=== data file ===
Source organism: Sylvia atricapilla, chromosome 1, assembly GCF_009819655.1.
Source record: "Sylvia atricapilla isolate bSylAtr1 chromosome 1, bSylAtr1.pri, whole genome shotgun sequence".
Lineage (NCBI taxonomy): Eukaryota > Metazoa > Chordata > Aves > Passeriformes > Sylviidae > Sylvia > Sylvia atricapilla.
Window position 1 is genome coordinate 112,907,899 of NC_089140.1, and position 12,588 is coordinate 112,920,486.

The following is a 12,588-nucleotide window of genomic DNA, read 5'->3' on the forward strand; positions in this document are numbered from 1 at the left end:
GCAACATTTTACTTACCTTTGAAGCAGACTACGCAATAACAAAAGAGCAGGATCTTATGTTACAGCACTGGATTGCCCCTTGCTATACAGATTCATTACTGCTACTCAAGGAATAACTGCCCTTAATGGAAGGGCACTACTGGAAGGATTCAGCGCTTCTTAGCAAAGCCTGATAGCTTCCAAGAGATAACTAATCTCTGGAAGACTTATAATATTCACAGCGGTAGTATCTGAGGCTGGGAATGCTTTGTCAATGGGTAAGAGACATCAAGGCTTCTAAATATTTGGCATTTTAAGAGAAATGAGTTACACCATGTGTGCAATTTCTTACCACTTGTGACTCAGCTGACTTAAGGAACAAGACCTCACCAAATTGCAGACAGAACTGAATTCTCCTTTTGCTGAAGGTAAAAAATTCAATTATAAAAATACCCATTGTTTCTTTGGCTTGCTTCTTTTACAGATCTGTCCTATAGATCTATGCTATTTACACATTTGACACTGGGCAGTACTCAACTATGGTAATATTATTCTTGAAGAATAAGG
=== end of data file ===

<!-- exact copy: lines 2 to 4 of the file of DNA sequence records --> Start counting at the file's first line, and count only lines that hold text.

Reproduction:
Source record: "Sylvia atricapilla isolate bSylAtr1 chromosome 1, bSylAtr1.pri, whole genome shotgun sequence".
Lineage (NCBI taxonomy): Eukaryota > Metazoa > Chordata > Aves > Passeriformes > Sylviidae > Sylvia > Sylvia atricapilla.
Window position 1 is genome coordinate 112,907,899 of NC_089140.1, and position 12,588 is coordinate 112,920,486.